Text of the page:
Thursday, April 15, 2021

2021.04.15 Hopewell @Home ▫ Luke 17:11–19

Read Luke 17:11–19

Questions from the Scripture text: Where was Jesus going (Luke 17:11)? Through where did He pass? What does He enter in Luke 17:12? Who meet him there? Where did they stand? What did they lift up (Luke 17:13)? What did they call Jesus? What did they ask Him to do? What does Jesus tell them to do when He sees them (Luke 17:14)? What happened as they went? What did one of them see (Luke 17:15)? Where did he go? What did he do with a loud voice? Upon what did he fall (Luke 17:16)? Where? What did he do there? What was his ethnicity? What three questions does Jesus ask in Luke 17:17-18? What does He say this one has done (verse 18)? What does He call him? What does Jesus tell the Samaritan to do (Luke 17:19a)? What does He say has saved (literally) him (verse 19b)?

The evangelist gives us a surprise about the one grateful leper at the end of Luke 17:15. “And he was a Samaritan.” Many commentators rightly note that this fits with Luke’s theme of the kingdom gathering in “the least of these.” Of the four gospels, it is especially through Luke that the Holy Spirit highlights women, foreigners, and other “unacceptables” coming into the kingdom. 

In fact the phrase at the end of Luke 17:19 “your faith has saved you” (literally) appears in Luke here, Luke 7:50 (a woman who was a “sinner”), Luke 8:48 (a woman unclean for 12 years from a blood flow), and Luke 18:42 (a blind beggar that everyone had tried to shut up). All “unacceptables.”

It seems that Luke is hinting at that by holding back the ethnic info at first. Why include that he’s a Samaritan? It doesn’t matter that much if you’re a leper. It didn’t matter to the other nine. Pharisees and priests can bother to steer clear of Samaritans. But if you’re all lepers, what’s the use?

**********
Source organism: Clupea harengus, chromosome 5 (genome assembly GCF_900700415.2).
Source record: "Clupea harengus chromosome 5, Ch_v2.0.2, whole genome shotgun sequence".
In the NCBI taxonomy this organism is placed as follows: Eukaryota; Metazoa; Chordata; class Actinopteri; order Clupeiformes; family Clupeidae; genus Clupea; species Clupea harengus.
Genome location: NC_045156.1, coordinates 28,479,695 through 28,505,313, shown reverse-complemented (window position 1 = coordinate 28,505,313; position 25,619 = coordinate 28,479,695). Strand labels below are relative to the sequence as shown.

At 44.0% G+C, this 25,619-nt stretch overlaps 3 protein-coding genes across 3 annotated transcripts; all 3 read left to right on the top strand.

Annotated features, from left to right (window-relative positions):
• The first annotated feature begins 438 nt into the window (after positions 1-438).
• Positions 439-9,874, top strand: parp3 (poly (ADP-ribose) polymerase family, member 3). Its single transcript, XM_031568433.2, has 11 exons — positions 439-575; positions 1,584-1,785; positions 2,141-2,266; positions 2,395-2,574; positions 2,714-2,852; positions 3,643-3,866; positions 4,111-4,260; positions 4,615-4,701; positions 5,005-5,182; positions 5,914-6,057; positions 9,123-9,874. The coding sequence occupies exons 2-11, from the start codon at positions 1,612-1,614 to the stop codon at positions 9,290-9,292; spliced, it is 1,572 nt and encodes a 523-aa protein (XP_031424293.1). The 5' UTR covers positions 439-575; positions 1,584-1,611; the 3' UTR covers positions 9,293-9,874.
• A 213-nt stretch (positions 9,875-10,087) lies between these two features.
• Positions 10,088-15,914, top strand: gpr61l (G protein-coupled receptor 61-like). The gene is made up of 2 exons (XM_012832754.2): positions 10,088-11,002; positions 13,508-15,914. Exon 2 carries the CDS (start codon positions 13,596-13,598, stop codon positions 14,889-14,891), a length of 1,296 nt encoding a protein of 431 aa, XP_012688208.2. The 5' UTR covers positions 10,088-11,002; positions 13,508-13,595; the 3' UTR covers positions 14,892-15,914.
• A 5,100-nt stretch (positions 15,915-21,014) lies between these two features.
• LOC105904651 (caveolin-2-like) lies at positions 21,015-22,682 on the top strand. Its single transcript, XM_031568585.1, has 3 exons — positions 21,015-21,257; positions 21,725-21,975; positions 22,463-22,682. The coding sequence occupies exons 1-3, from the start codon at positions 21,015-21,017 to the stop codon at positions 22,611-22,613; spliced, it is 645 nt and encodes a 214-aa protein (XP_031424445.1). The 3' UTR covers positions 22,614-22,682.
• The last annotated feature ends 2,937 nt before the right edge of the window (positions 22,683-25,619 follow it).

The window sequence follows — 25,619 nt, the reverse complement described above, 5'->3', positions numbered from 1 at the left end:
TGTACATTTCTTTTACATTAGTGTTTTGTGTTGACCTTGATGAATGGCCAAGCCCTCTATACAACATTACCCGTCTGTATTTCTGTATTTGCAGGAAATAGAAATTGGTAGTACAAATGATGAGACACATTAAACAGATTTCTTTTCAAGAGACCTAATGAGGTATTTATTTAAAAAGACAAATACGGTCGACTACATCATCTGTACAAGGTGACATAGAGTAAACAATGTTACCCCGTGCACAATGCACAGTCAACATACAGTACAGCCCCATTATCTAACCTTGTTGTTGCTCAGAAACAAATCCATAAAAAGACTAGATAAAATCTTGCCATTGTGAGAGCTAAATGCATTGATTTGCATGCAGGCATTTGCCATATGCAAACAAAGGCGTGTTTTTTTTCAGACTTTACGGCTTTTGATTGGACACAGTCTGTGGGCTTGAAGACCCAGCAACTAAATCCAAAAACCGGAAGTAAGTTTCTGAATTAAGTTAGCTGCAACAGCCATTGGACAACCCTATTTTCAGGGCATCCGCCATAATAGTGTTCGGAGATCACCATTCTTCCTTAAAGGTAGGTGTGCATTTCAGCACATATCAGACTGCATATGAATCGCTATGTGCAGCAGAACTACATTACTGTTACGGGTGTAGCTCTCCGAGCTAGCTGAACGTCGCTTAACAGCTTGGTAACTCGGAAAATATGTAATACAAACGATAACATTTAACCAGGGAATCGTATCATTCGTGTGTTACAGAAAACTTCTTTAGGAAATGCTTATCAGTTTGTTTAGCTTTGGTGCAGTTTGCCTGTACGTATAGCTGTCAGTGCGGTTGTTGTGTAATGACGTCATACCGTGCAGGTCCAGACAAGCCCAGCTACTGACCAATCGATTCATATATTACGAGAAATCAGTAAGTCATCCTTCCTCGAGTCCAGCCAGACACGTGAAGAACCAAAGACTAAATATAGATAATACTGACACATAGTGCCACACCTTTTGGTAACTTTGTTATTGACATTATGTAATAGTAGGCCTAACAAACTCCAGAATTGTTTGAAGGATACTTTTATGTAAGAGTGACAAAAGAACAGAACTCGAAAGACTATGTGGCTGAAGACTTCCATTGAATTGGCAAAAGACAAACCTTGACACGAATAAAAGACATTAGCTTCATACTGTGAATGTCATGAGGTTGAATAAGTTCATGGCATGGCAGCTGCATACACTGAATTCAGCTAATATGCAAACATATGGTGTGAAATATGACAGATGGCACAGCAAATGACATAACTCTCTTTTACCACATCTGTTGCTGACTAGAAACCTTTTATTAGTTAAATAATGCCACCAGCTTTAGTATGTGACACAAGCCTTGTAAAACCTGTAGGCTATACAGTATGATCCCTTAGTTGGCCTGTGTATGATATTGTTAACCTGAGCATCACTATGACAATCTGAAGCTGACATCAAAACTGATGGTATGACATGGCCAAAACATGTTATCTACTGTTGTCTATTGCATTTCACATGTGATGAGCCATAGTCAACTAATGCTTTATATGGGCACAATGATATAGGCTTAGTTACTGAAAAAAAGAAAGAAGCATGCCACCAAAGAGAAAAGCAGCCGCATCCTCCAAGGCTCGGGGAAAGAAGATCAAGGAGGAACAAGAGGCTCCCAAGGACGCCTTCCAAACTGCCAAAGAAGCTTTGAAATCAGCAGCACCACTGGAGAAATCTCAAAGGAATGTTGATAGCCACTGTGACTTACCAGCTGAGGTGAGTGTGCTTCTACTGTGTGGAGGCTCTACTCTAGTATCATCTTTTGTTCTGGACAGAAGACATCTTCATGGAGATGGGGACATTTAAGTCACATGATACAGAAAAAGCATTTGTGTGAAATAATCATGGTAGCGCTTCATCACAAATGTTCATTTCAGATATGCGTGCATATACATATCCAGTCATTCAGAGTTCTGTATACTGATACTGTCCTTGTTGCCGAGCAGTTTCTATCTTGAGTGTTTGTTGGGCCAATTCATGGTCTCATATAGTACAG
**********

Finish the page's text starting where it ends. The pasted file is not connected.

Here is a key to squashing our wicked despising of people from other classes, nations, and languages. Seeing our common sinfulness and misery in Adam reduces those differences to the status of inconsequential.

Of course, while their temporary and superficial acceptance of one another can put us to shame, it did them no ultimate good. Even being cured of their leprosy did not do them lasting good. Nine of them didn’t return to Jesus (Luke 17:15a). Nine of them failed to give glory to God (verse 15b, Luke 17:18b). 

If failing to glorify Him for what you see in the creation is so damning in Romans 1:21, what does it say when you fail to repent and give glory to God even after receiving temporary benefits from encounters with Jesus? The unconverted church member who has had “moments with Jesus,” and good sermons, and fellowship with the saints is under a greater condemnation than the sexually abominable worldlings of the second half of Romans 1.

So, while we are rightly rebuked that leper Jews and leper Samaritans were able to find some common ground, when so many Christians don’t… let us not make the mistake of thinking that when the wicked and miserable join hands that there is something redemptive occurring. God be praised for every restraint of every sin! But only one of these lepers was saved. 

Being a leper doesn’t save you. Enjoying Jesus’s benefits doesn’t save you. Overcoming ethnic/class division doesn’t save you. Only faith saves you. Luke 17:19 applied to only one of these lepers.

And this is why we need to stick with the literal translation of the phrase, “Your faith has saved you.” All ten were made well. Only one returned. Only one glorified God with a loud voice. Only one fell at Jesus’s feet—finally able to come near. Only one gave Jesus thanks. This is what faith-saved people do. I wonder if those things are true of you. Has your faith saved you?

Have you turned your life away from everything else to turn it totally to Jesus? How intensely do you glorify God in every part of life—when it’s with a voice, how loudly do you feel like shouting or singing His glory? Have you fallen at Jesus’s feet, taking advantage of being able to come near by paying homage? Have you thanked Him?

Suggested Songs: ARP72C “God, Give Your Judgments to the King” or TPH72A “O God, Your Judgments Give the King”

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